In a regression contrast, the degree of subsequent amnesia caused by propofol, as measured by d′, was correlated with activation of the right hippocampus at the time of the first presentation (P=0.027) and with activation of the left hippocampus at the time of the second presentation (P=0.035). When both first and second presentations were combined, d′ was correlated with decreased activation in both the left (P=0.045) and right hippocampus (P=0.035; Fig. 4).
All trials in the encoding task were sorted on the basis of whether the item was later reported as remembered or forgotten in the recognition task. Assessment for a subsequent memory effect was conducted by contrasting items later reported as remembered with those later reported as forgotten. Detailed results are shown in Table 3.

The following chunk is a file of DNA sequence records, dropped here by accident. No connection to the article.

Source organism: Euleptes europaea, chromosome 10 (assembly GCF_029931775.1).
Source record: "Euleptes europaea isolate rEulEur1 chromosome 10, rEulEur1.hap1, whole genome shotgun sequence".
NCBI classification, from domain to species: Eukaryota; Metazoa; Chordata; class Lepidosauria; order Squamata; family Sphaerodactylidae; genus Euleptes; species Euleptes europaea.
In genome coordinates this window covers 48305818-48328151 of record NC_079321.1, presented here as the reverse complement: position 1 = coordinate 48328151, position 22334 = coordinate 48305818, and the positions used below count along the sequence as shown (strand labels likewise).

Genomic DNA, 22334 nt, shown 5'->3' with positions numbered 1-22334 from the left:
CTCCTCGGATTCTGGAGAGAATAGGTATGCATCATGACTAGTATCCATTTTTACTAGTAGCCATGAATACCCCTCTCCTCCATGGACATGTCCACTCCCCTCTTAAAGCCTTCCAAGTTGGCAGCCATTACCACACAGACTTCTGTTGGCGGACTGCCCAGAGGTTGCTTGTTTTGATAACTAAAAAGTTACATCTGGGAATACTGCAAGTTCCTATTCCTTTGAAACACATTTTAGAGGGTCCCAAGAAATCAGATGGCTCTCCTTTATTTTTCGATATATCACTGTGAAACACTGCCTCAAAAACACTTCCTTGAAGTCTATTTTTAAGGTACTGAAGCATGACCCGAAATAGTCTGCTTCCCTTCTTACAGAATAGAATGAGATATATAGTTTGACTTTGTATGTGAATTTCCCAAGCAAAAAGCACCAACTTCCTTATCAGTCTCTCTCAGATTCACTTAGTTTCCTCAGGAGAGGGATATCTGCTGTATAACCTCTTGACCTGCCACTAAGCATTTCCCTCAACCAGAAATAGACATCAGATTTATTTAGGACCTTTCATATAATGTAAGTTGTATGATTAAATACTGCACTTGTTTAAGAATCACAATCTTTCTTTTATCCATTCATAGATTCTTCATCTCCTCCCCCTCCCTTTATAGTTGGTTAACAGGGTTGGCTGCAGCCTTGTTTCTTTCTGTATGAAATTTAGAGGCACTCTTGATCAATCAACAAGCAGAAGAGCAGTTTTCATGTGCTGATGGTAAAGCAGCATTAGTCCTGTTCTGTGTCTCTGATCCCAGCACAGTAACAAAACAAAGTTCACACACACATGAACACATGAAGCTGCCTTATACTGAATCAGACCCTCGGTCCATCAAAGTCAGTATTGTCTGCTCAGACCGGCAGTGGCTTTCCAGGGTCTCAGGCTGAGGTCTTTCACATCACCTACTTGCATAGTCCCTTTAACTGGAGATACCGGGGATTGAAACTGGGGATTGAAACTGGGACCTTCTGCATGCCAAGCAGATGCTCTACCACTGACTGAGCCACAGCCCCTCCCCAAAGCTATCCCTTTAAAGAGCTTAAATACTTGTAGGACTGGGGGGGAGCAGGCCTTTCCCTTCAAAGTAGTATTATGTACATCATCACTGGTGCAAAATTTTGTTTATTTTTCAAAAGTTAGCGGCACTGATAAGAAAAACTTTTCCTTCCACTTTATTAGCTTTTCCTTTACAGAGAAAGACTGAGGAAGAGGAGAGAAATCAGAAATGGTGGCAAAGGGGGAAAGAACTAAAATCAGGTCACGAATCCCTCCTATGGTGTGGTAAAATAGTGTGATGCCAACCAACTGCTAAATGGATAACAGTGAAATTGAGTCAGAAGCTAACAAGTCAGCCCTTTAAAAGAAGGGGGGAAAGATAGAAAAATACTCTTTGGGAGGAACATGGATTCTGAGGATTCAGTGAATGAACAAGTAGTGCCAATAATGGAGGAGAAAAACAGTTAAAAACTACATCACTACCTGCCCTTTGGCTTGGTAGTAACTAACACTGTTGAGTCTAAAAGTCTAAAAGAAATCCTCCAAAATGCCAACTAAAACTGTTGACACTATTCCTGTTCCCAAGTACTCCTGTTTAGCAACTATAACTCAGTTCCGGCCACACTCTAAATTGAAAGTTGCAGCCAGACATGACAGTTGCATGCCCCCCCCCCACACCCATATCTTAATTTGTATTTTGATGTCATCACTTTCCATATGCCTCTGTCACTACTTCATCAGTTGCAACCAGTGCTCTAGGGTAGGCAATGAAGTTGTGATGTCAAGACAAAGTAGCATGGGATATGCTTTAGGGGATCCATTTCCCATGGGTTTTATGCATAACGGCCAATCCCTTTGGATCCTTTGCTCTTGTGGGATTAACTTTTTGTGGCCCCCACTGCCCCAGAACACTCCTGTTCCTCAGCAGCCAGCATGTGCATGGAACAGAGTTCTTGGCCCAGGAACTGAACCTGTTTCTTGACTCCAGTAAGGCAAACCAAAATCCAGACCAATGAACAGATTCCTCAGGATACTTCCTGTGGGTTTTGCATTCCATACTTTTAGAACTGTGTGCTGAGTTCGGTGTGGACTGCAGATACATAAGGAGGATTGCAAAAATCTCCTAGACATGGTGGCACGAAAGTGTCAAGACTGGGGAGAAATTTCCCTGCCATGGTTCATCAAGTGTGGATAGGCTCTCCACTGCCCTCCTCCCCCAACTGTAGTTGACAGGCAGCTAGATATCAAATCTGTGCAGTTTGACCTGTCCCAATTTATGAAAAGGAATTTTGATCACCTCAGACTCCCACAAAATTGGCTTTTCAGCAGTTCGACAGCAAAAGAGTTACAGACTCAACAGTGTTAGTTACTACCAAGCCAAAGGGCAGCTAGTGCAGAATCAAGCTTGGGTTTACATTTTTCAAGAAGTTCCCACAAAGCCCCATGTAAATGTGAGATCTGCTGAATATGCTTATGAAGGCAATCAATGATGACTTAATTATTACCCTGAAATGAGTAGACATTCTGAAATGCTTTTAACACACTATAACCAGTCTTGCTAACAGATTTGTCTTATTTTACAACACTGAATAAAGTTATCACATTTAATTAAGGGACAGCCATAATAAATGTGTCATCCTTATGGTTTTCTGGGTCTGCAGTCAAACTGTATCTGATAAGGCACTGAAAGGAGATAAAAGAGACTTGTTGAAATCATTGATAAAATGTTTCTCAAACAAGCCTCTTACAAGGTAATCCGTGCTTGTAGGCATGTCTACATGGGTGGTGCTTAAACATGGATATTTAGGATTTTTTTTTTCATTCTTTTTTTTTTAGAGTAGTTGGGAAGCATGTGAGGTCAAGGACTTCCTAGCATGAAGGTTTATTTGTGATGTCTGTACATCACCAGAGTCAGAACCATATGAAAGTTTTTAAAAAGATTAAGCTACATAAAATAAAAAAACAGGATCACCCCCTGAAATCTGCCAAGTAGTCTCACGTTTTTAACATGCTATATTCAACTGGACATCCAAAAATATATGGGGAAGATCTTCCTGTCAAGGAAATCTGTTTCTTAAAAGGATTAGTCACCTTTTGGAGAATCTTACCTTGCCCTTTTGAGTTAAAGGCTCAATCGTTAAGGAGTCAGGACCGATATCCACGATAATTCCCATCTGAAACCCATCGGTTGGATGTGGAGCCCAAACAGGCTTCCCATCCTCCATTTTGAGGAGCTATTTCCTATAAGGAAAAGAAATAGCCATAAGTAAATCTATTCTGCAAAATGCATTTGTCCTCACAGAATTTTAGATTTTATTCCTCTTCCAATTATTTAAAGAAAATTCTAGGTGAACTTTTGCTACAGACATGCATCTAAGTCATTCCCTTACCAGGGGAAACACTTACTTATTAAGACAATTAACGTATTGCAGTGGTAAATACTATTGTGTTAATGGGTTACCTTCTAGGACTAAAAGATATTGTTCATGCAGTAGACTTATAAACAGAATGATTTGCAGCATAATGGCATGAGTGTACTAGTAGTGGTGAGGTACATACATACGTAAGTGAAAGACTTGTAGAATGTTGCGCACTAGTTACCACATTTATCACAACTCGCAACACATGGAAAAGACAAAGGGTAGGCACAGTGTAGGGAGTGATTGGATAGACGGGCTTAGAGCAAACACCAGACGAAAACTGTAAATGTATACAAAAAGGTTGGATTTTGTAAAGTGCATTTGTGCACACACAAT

In placebo-treated subjects, a subsequent memory effect was identified in the left hippocampus at the time of the first presentation (P=0.016) and in the right hippocampus at the time of the second presentation (P=0.028). When both presentations were combined, a subsequent memory effect was identified in the left amygdala (P=0.034) and in the posterior left hippocampus (P=0.008).
In propofol-treated subjects, no significant subsequent memory effect was identified. The finding closest to significance was a region in the left hippocampus (x=−18, y=−39, z=6; Zpeak=3.20, Pcorr=0.134) observed in the combined presentations.
We next contrasted the groups to assess whether the subsequent memory effect for propofol was less than that for placebo. There was no statistically significant finding. The finding closest to significance was a region in the left parahippocampus (x=−33, y=−45, z=−9; Zpeak=3.76, Pcorr=0.065).